Rodarte for LA Weekly

It is the most unusual of pairings -- a 14th century Italian monk and two fashiony young sisters from Los Angeles, 2011. Yet the devout Fra Angelico was the perfect muse for couturiers Kate and Laura Mulleavy of Rodarte, the good friar's frescoes inspiring an entire collection of gowns now on display at LACMA.
Suspended from the ceiling like pale angels, the ten Rodarte gowns in the middle of LACMA's Italian Renaissance gallery are the prettiest imposters you've ever seen, in decadent hues of mint green, lapis lazuli, halo gold and vermillion. The dresses will remain in the gallery, unworn and virginal, safe from the vulgar lenses of runway or red carpet photographers, too perfect to be worn.
You'll notice how the blue of one dress almost perfectly mirrors the blue on a painted angel's robe. You'll see how the ecstatic religious iconography casts a heavenly glow over the fabrics, turning the gowns into glorious artifacts. There's something a little shocking about seeing dresses dangling alongside centuries-old oil depictions of the Archangel Gabriel. How on earth did this collection come into being?
At a press event yesterday, the sisters described to a small group of journalists how they fell in love with the old monk in Florence earlier this year. For an exhibit there, the Mulleavys had their pick of architecturally-stunning, historically-significant locations in which to house their project. Of course, they picked the least obvious spot -- a series of abandoned store fronts. Then they came upon Fra Angelico's frescoes, and his work, specifically his use of color, brought them to tears. They decided to base their entire collection on the art of a pious 14th century brother.
"We started with color," said Laura. "The frescoes have a chalky nature -- like, they're full of beautiful vibrant colors, but they're chalky. We wanted to find fabrics that had that quality, that weren't so completely shiny that they seemed too vibrant. We started thinking of each dress as something that could exist as part of a fresco."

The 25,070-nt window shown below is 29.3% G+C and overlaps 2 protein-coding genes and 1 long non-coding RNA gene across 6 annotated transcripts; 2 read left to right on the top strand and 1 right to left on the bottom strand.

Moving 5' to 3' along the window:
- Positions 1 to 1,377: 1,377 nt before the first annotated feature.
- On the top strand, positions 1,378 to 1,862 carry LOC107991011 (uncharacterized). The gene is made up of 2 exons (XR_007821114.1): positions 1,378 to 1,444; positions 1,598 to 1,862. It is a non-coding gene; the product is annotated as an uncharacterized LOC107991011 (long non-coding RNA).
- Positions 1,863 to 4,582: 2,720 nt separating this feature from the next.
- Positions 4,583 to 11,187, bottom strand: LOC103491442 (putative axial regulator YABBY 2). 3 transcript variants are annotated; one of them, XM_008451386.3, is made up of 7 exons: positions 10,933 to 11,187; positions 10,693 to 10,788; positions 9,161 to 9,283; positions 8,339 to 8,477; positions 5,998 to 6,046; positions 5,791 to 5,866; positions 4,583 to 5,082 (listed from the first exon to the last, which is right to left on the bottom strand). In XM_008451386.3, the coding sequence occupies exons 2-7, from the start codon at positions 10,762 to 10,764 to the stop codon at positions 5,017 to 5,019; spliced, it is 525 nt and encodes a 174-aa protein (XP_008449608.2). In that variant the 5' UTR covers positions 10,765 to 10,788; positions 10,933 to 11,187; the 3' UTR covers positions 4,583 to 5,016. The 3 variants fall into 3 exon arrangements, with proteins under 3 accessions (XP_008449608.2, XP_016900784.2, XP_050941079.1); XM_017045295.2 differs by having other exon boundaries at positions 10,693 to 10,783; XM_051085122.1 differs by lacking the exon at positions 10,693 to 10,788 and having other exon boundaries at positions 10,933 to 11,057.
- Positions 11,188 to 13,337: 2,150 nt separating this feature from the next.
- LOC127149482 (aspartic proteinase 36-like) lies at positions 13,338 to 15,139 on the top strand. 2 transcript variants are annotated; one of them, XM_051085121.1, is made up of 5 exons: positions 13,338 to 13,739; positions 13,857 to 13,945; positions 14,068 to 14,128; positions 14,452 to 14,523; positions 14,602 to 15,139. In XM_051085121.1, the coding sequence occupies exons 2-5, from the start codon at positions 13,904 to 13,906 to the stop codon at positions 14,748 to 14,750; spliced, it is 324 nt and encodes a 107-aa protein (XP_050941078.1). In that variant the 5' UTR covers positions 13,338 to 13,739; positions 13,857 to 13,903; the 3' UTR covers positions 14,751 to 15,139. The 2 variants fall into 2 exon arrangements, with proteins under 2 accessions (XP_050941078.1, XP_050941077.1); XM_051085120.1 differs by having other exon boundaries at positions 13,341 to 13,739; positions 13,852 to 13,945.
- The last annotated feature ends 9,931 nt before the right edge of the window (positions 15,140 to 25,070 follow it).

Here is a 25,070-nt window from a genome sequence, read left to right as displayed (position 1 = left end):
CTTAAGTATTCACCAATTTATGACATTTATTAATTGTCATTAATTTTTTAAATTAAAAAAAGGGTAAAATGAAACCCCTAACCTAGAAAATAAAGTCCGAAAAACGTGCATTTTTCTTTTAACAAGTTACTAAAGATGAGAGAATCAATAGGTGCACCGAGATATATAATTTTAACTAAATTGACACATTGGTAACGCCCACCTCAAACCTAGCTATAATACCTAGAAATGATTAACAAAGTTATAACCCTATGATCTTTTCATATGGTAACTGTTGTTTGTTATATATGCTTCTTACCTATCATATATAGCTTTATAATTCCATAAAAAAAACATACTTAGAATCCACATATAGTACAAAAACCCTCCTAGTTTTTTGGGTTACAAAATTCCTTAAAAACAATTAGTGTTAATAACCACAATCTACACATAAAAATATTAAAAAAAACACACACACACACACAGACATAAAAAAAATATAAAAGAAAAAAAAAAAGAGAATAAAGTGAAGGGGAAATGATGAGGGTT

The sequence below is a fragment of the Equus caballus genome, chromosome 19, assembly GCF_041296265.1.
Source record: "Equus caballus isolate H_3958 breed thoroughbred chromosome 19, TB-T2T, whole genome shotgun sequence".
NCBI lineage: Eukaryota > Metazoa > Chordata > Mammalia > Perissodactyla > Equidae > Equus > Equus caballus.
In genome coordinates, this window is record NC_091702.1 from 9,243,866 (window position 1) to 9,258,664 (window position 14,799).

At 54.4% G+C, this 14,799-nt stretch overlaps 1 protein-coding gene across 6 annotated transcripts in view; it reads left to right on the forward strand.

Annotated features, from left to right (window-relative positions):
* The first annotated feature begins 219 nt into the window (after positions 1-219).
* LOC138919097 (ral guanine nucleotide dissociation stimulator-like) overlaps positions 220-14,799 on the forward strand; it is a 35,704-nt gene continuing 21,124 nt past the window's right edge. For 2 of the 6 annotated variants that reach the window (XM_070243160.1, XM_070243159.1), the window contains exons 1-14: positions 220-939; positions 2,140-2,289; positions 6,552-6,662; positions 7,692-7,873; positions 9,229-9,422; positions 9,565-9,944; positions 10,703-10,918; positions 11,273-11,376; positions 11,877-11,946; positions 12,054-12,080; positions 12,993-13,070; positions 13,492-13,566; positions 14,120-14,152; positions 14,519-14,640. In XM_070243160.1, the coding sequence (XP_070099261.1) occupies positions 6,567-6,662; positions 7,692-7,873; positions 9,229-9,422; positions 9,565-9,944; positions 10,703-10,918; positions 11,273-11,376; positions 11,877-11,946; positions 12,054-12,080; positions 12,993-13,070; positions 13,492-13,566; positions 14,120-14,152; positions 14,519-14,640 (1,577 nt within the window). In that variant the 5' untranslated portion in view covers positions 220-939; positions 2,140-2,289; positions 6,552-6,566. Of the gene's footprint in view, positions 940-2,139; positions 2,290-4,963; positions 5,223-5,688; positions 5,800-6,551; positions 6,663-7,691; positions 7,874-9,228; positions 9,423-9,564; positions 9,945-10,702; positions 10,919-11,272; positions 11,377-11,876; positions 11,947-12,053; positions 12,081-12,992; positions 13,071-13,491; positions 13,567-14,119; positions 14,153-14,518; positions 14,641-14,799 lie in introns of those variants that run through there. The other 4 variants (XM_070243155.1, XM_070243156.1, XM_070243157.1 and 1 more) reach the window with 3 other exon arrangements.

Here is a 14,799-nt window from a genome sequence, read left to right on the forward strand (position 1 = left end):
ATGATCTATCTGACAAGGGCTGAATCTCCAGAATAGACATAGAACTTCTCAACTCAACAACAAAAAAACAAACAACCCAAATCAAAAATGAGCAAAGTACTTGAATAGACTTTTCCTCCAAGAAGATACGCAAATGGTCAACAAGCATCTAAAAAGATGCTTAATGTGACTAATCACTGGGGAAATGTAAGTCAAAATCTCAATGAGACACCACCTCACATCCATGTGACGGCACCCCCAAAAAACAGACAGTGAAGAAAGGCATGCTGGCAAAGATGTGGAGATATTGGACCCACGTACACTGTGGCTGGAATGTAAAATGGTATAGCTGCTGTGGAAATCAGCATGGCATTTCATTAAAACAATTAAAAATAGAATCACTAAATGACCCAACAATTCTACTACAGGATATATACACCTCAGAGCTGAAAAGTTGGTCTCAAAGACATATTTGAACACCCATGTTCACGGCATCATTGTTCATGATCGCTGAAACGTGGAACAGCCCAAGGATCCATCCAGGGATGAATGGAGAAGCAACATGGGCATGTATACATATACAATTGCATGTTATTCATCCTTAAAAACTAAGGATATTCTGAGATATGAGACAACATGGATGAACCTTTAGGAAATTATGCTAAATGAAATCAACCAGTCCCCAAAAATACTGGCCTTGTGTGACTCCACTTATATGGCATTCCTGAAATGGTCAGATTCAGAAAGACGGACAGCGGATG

Autumn De Wilde was also present at the press event and the only person allowed to bring a camera into the small gallery. Statuesque, red-lipped, and beatific as one of the Madonnas, De Wilde, who has documented the lives of Beck and the late Elliot Smith, has been taking photos of the sisters since 2005. That was before they were famous designers who left L.A. to become the biggest fashion story in New York, winning every conceivable accolade. Clearly, De Wilde has a nose for talent.
When the sisters reached out to her (they loved the cover she shot for Beck's 2002 album, Sea Change), she asked the sisters if she could document them, their lives and work, "much in the same way I would follow a band." She was with them when they visited Florence.
"You'd turn a corner in these abandoned shops and be confronted by the most incredibly angelic dress," said De Wilde of seeing the collection there. Here's a photo of how one of them looked, on her Tumblr.
Now, the dresses are much closer to home, as the collection was shipped from Italy to L.A., where they will become part of the LACMA's permanent collection, and will remain on display in the museum's Italian Renaissance gallery until February.